1. We shouldn’t let our fellow Americans think the Supreme Court will have the last say on this. Even if the individual mandate is upheld, we can still make the individual mandate go away.

    We can make it go away sooner by throwing Obama out on his ass, and if the individual mandate, for whatever reason, is upheld by the Supreme Court, we should make the individual mandate an important issue in this upcoming election.

    It’s so unpopular. Barack Obama doesn’t want to run on the individual mandate–let’s make him do it anyway.

    The time for Romney, opinion journalists, and little people like you and me to denounce the individual mandate–and any president who would support such an awful thing–is right freaking now.

    1. Romney championed the individual mandate as a model for the nation in 2009. Let him be the nominee. Maybe the Dems will offer up an actually good healthcare program just to provide a contrast.

      1. no, Romney used it in his state as a means of cutting down on freeriders on the health system. What he said was that states should craft their own plans, not that MA was the national norm.

        The Dems already put forth their plan and had to bribe their own members to get it passed.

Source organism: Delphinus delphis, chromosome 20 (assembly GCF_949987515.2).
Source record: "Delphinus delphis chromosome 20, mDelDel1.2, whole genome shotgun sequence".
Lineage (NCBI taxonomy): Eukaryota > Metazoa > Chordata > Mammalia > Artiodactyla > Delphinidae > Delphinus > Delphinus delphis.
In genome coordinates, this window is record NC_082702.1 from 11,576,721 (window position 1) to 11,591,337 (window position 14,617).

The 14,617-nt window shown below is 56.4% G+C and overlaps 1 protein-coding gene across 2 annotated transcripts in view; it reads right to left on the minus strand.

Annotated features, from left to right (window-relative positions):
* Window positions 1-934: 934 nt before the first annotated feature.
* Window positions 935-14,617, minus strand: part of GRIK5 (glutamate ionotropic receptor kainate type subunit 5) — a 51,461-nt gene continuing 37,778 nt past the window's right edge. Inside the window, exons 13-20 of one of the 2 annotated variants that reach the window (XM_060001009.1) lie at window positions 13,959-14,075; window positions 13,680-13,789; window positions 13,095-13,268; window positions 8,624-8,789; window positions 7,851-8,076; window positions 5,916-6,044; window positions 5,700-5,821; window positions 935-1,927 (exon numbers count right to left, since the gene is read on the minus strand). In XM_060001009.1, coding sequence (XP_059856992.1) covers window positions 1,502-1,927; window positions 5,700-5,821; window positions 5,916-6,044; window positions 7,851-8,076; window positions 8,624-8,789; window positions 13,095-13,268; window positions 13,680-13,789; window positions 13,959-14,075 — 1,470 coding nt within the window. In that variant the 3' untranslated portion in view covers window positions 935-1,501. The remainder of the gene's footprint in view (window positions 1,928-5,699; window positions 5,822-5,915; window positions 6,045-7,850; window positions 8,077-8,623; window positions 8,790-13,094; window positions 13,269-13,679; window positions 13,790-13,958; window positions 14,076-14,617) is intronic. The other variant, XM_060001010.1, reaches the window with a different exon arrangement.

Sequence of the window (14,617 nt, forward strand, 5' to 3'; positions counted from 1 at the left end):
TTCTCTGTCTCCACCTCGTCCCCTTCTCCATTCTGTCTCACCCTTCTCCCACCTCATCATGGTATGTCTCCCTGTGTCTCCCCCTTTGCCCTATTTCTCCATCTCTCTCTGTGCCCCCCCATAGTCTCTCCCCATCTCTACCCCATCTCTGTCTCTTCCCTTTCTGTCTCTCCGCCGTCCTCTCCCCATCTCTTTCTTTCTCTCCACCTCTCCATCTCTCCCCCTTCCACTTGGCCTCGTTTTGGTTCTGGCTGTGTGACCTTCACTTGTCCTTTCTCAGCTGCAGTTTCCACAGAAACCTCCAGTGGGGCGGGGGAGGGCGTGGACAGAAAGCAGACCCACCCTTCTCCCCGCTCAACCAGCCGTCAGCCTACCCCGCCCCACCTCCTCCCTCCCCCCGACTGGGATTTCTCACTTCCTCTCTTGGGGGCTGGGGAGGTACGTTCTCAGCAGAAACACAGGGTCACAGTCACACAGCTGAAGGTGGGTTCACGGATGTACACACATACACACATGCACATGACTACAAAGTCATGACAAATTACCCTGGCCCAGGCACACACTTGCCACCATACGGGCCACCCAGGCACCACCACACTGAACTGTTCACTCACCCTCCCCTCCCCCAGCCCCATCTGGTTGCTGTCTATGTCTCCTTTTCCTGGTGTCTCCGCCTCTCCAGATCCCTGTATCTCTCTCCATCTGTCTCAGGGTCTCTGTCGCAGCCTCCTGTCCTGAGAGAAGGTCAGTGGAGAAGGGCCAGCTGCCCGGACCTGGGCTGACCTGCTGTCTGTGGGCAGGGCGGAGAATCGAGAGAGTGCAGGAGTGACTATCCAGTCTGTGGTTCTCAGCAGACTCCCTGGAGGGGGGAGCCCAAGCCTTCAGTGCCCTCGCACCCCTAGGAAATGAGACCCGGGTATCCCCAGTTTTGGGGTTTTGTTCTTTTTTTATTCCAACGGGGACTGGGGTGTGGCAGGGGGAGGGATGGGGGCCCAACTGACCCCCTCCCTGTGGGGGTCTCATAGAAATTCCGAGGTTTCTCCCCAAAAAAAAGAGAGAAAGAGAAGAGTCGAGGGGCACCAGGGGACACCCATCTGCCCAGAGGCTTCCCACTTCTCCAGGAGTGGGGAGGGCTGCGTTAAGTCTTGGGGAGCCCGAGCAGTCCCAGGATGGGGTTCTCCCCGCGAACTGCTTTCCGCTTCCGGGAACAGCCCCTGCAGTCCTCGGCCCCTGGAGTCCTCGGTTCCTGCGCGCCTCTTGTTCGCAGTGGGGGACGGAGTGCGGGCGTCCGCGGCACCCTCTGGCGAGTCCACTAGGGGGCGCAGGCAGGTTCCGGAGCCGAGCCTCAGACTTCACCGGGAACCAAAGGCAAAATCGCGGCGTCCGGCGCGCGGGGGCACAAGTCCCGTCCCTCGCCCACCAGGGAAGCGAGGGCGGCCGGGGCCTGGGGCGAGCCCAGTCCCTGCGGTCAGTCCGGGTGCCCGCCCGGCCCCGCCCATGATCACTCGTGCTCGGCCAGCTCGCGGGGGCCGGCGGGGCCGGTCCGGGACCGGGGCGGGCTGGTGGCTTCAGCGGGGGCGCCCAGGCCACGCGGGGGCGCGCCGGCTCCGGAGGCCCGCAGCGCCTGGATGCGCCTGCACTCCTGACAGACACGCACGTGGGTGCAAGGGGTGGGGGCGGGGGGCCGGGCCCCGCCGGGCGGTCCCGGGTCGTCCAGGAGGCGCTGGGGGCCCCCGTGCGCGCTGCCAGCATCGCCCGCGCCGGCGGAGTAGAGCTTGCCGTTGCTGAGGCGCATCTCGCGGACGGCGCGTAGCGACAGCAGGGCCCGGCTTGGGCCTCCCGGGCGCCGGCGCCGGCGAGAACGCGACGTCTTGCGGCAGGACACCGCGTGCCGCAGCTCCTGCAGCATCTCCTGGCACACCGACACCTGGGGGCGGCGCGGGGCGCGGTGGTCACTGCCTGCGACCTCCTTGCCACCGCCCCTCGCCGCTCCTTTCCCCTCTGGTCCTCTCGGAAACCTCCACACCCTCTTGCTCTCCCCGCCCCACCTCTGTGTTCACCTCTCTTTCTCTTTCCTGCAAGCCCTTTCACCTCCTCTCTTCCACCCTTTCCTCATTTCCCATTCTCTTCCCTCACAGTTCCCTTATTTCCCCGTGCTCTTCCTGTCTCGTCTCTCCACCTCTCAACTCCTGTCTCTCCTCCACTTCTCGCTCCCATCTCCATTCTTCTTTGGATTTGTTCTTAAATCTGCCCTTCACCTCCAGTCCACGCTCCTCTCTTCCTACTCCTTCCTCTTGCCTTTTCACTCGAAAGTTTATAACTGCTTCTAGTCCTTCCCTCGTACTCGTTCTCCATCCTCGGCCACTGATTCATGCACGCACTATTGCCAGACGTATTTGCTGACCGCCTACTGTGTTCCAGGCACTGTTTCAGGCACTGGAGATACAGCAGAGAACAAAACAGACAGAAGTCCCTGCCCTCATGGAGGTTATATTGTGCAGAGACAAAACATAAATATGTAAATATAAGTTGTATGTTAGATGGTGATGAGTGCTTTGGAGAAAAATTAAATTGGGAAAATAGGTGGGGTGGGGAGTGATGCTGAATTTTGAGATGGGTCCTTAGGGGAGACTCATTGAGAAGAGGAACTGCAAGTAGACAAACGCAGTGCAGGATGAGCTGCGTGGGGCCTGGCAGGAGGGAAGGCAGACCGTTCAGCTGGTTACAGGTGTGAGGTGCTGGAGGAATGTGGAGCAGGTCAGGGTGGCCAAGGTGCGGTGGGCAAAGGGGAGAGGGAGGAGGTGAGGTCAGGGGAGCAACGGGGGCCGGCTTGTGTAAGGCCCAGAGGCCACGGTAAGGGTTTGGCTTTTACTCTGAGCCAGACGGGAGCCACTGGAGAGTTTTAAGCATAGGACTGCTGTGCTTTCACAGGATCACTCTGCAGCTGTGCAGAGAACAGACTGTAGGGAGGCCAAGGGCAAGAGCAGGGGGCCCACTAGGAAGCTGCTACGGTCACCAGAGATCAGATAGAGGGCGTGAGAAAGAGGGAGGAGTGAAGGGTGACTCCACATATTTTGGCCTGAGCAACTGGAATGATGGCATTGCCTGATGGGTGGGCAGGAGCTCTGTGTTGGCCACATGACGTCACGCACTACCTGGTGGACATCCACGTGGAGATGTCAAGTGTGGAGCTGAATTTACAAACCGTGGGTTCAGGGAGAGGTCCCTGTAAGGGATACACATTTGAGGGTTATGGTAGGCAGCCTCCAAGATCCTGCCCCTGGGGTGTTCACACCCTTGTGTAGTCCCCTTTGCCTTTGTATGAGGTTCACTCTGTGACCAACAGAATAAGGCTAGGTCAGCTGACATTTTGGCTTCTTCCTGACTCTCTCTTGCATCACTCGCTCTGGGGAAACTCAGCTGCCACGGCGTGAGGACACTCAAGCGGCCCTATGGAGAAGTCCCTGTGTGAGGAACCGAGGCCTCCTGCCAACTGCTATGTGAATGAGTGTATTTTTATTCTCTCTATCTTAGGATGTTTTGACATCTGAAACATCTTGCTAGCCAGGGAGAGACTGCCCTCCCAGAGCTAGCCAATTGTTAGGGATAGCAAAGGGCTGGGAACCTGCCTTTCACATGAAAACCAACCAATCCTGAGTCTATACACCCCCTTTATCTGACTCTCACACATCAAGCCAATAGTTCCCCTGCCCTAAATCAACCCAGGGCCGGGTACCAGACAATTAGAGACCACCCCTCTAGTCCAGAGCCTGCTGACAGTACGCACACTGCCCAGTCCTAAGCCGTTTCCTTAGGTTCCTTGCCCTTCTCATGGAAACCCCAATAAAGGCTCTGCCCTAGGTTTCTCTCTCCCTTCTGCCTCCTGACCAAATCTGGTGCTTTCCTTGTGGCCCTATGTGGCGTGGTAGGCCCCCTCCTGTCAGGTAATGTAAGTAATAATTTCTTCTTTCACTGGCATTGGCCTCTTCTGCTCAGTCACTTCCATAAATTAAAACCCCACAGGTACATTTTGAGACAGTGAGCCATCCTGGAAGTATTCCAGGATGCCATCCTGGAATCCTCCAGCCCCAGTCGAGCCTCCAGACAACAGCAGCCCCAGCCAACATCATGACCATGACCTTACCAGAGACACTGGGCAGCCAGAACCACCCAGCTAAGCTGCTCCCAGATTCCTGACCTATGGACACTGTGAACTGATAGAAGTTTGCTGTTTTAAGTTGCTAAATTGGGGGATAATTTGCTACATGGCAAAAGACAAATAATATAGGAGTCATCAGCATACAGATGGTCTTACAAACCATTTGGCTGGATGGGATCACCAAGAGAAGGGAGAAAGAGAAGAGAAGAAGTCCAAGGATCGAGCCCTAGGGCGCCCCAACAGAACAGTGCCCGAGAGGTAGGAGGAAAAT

2. Romney championed the individual mandate as a model for the nation in 2009.

        That’s why it’s important for him to go against it right now.

        “I was wrong”, he should say. Leave Obama to twist in the wind defending it by himself.

        If I were Romney, well… I’d take off my magic underwear and lay off the Brylcreem. …but after that? I’d denounce the individual mandate long before the Supreme Court rules on it, and I’d make repealing it a centerpiece of my campaign.

        The individual mandate is a loser with swing voters, and the hand that rocks the swing voters is the hand that rules the world.

        1. When Romney says “I was wrong” every single American hears “I’m flipflopping in order to pander again.”

          He couldn’t make it the entire campaign because he would probably be smacked down by the court. Team Obama wanted this fast tracked because they are betting on a win even with the Roberts court.

          And it really is his signature accomplishment. His troubles on this subject don’t actually reflect poorly on him, but display the incoherence of arguing against reforming healthcare in a way that once made sense to his party. Even the legal challenges to the law are based mostly in partisan politics, let alone the rhetoric.